So you see, the transplant my sister received didn’t just positively affect her life – it affected all our lives, it allowed her to have children, it affected all the lives of our extended family and friends. It has given her a gift every day of her life since she is able to live a more “normal” life than could ever be hoped for as a dialysis patient. In the same way, your donation has fundamentally affected – in an incredibly positive way - the life of the recipient and all of the recipient’s family and friends. Perhaps that recipient will now be able to have children; to create life with the life saving gift you have given.

I wanted to share my sister’s story with you to give you just one example of the overwhelming positive affect your donation can have on someone’s life. I can completely understand why you would have a “let down” following the surgery especially since you have no connection to the recipient and have no information about how your donation has affected that person – today, tomorrow and into the future. You can read more about my sister’s story on the blog I created

I’m sure you would agree that part of the excitement about giving a gift of any kind is watching the excitement in the face of the person who receives it; feeling their gratitude, receiving a warm hug, hearing them say thank you and seeing them enjoy or thrive with the gift you have given. Due to the anonymous nature of your donation, you haven’t received that and I’m sure this has contributed to that feeling of let down or of “what next” – it’s hard to have closure when you don’t know the recipient. When I read your post about the fact that someone in your donor chain did not want to meet and go public at a press conference I felt disappointed for you but also for the organ donation cause; it’s such a missed opportunity in so many way. I think would be great for you to have the opportunity to meet the person you donated to and to see first-hand how you affected their lives. And yes, it would have been so nice for you to hear “thank you” directly from the recipient.

I hope that one day you do get the opportunity to meet your recipient or learn about his or her life but if you don’t you could think about my sister’s life and how the kidney transplant she received changed the entire trajectory of her life and created opportunities and experiences that simply would not have been possible otherwise.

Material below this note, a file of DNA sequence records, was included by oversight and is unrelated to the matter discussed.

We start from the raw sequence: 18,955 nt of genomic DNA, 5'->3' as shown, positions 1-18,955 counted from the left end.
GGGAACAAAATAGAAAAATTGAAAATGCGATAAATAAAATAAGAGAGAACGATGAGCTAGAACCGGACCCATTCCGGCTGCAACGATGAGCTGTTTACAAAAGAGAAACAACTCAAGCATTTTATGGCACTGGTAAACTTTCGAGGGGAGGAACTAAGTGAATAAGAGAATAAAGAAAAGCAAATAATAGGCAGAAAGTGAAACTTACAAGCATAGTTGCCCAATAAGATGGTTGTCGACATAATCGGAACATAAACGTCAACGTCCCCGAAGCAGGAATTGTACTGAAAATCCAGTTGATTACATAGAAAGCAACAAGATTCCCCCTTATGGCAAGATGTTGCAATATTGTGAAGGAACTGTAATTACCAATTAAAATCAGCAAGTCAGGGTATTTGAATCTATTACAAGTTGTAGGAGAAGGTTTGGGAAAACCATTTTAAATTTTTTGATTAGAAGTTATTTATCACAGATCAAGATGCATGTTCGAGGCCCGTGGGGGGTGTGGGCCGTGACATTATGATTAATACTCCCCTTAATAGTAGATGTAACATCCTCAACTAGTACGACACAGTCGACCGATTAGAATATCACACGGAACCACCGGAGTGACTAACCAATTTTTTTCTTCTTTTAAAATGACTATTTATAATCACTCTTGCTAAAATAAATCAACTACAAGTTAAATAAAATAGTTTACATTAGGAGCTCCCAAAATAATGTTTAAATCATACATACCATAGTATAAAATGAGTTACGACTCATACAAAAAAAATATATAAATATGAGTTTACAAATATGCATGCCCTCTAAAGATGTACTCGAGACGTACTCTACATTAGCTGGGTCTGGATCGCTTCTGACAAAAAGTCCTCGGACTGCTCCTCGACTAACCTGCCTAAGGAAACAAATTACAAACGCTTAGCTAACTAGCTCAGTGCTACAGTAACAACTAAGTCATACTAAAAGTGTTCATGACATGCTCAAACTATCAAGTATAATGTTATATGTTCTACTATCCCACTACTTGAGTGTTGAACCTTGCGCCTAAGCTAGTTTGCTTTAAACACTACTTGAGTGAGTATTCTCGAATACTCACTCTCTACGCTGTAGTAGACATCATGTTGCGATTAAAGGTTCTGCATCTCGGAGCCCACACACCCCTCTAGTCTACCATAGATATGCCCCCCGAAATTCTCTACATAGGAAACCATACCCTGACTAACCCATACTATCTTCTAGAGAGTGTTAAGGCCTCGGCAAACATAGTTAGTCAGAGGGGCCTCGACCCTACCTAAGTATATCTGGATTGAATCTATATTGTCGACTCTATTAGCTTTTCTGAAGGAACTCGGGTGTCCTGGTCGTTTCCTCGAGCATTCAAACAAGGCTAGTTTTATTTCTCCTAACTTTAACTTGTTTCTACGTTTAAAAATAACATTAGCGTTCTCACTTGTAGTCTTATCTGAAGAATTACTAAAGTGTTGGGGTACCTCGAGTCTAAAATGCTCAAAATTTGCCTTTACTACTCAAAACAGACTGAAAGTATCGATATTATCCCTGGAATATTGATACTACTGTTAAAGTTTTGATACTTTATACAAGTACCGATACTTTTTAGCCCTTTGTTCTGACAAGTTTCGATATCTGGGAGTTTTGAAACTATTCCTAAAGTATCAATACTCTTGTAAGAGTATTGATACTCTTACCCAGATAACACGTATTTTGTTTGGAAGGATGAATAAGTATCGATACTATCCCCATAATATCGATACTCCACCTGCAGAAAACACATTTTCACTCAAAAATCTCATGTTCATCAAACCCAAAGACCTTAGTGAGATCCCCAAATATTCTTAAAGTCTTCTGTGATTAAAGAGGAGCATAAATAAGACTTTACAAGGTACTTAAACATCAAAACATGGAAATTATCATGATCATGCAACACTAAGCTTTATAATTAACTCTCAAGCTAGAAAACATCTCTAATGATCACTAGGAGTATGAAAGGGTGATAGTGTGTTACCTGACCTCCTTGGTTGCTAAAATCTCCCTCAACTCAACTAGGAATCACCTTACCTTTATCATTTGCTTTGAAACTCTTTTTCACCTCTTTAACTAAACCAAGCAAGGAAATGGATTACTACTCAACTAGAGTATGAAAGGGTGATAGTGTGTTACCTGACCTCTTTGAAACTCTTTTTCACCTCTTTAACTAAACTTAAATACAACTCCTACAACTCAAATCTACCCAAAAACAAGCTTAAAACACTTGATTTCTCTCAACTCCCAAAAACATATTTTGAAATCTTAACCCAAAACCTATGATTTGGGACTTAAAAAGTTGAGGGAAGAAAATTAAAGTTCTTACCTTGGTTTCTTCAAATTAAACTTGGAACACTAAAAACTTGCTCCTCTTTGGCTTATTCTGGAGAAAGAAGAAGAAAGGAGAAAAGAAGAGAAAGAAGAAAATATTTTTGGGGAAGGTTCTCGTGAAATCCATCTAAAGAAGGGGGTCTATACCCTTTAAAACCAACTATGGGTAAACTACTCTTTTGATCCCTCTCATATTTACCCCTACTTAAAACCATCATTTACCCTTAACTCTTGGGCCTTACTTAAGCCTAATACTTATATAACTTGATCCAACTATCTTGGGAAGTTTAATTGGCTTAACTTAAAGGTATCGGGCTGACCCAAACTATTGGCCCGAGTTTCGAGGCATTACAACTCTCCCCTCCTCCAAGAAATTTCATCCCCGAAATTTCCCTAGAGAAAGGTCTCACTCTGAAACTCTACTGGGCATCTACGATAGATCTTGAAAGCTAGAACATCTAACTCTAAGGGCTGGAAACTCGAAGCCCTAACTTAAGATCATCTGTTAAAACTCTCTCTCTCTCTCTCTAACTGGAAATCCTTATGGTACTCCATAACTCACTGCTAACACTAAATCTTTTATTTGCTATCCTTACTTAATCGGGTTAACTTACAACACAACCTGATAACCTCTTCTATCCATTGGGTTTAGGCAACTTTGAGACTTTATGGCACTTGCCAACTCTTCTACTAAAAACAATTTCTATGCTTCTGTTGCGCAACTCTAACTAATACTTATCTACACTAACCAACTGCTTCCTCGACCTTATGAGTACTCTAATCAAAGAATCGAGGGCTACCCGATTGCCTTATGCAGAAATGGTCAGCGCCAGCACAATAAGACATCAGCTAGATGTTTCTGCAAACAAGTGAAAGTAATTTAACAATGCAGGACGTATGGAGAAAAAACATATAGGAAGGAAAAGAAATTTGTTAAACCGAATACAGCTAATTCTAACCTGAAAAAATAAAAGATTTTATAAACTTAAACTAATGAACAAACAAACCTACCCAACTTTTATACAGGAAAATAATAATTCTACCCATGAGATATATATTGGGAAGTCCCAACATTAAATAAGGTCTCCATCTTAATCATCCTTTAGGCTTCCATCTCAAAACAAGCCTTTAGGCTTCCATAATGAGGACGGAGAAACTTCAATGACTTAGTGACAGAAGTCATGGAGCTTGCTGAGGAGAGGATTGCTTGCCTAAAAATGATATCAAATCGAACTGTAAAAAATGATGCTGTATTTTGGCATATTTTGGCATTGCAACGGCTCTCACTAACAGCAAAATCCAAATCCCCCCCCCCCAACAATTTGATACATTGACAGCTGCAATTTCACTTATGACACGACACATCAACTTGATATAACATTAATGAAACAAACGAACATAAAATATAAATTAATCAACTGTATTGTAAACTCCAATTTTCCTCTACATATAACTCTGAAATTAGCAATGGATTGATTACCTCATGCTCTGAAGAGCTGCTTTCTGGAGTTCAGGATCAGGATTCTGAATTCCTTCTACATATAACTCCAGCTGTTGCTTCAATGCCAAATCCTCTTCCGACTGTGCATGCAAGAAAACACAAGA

I think it will be great for you to meet and talk to transplant recipients and their families during the Kidney March in September. Perhaps you can take a little piece of all of their stories and imagine your own story about how leftie positively impacts – every single day – the life of the fortunate recipient (and his/her family and friends) who received your kidney.I hope you fully celebrate and realize what you have done. In the span of one year - 2011 – you have done more for the world than most people do in a life time. And I am not exaggerating. First and foremost, you are an altruistic living kidney donor – there are only 25 people in all of Canada who have done this since the LDPE program started. You are an engaged, vocal and committed advocate of living donation and organ donation in general. You are participating in the Kidney March a few short months post-donation. You are a committed blood donor and have gone back to it just a few short months post surgery. And all this while living a full life and holding down a career. That’s pretty amazing.

I applaud your generosity and your continued commitment to the kidney and organ donation cause. You are definitely a hero.

Kerry Mortimer


  1. Wow...what a gift this story is....and it is absolutely true. Never doubt the hugeness of what you have done. You are a hero.

    It is how I feel about your adoption and about Shen's, so many lives were touched, are touched and will be touched in the future...and all for the better I think.

    With much love and pride,


  2. What a beautiful letter! I'm sure you are humbled by the kind words, but you know you have changed the life for your recipient and their family. YOU ROCK!